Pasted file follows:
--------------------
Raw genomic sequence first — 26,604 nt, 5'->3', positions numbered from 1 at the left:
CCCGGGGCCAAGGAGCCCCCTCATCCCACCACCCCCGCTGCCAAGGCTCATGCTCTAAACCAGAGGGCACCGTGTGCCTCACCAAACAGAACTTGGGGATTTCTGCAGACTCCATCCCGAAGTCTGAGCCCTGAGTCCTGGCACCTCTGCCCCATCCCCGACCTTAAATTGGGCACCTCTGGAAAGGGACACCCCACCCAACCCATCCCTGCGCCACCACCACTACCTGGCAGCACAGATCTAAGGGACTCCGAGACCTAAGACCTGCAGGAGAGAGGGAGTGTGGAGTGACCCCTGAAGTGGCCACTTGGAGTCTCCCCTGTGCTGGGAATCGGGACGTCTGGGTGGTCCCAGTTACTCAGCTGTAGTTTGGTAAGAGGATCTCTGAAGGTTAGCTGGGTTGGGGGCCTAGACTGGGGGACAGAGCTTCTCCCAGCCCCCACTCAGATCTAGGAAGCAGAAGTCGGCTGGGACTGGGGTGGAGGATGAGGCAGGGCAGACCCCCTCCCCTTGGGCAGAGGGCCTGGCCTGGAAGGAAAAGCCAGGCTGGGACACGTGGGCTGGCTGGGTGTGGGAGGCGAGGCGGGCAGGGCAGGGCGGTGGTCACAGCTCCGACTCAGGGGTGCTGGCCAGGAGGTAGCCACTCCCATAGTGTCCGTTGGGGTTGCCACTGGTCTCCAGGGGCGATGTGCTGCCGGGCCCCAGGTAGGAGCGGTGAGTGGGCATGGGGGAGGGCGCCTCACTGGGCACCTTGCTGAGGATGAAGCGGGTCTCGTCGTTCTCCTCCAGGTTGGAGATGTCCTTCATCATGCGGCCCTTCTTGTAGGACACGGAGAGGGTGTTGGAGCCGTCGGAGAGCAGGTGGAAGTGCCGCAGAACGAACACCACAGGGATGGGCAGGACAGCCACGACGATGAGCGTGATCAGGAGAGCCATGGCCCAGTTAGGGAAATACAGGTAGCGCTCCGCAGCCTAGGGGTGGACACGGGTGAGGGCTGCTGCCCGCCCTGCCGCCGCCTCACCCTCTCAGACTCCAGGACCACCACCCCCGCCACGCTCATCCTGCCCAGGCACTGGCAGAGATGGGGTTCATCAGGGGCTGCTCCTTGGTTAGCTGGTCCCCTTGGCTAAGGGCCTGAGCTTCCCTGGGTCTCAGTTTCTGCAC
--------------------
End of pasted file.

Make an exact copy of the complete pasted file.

Raw genomic sequence first — 26,604 nt, 5'->3', positions numbered from 1 at the left:
CCCGGGGCCAAGGAGCCCCCTCATCCCACCACCCCCGCTGCCAAGGCTCATGCTCTAAACCAGAGGGCACCGTGTGCCTCACCAAACAGAACTTGGGGATTTCTGCAGACTCCATCCCGAAGTCTGAGCCCTGAGTCCTGGCACCTCTGCCCCATCCCCGACCTTAAATTGGGCACCTCTGGAAAGGGACACCCCACCCAACCCATCCCTGCGCCACCACCACTACCTGGCAGCACAGATCTAAGGGACTCCGAGACCTAAGACCTGCAGGAGAGAGGGAGTGTGGAGTGACCCCTGAAGTGGCCACTTGGAGTCTCCCCTGTGCTGGGAATCGGGACGTCTGGGTGGTCCCAGTTACTCAGCTGTAGTTTGGTAAGAGGATCTCTGAAGGTTAGCTGGGTTGGGGGCCTAGACTGGGGGACAGAGCTTCTCCCAGCCCCCACTCAGATCTAGGAAGCAGAAGTCGGCTGGGACTGGGGTGGAGGATGAGGCAGGGCAGACCCCCTCCCCTTGGGCAGAGGGCCTGGCCTGGAAGGAAAAGCCAGGCTGGGACACGTGGGCTGGCTGGGTGTGGGAGGCGAGGCGGGCAGGGCAGGGCGGTGGTCACAGCTCCGACTCAGGGGTGCTGGCCAGGAGGTAGCCACTCCCATAGTGTCCGTTGGGGTTGCCACTGGTCTCCAGGGGCGATGTGCTGCCGGGCCCCAGGTAGGAGCGGTGAGTGGGCATGGGGGAGGGCGCCTCACTGGGCACCTTGCTGAGGATGAAGCGGGTCTCGTCGTTCTCCTCCAGGTTGGAGATGTCCTTCATCATGCGGCCCTTCTTGTAGGACACGGAGAGGGTGTTGGAGCCGTCGGAGAGCAGGTGGAAGTGCCGCAGAACGAACACCACAGGGATGGGCAGGACAGCCACGACGATGAGCGTGATCAGGAGAGCCATGGCCCAGTTAGGGAAATACAGGTAGCGCTCCGCAGCCTAGGGGTGGACACGGGTGAGGGCTGCTGCCCGCCCTGCCGCCGCCTCACCCTCTCAGACTCCAGGACCACCACCCCCGCCACGCTCATCCTGCCCAGGCACTGGCAGAGATGGGGTTCATCAGGGGCTGCTCCTTGGTTAGCTGGTCCCCTTGGCTAAGGGCCTGAGCTTCCCTGGGTCTCAGTTTCTGCAC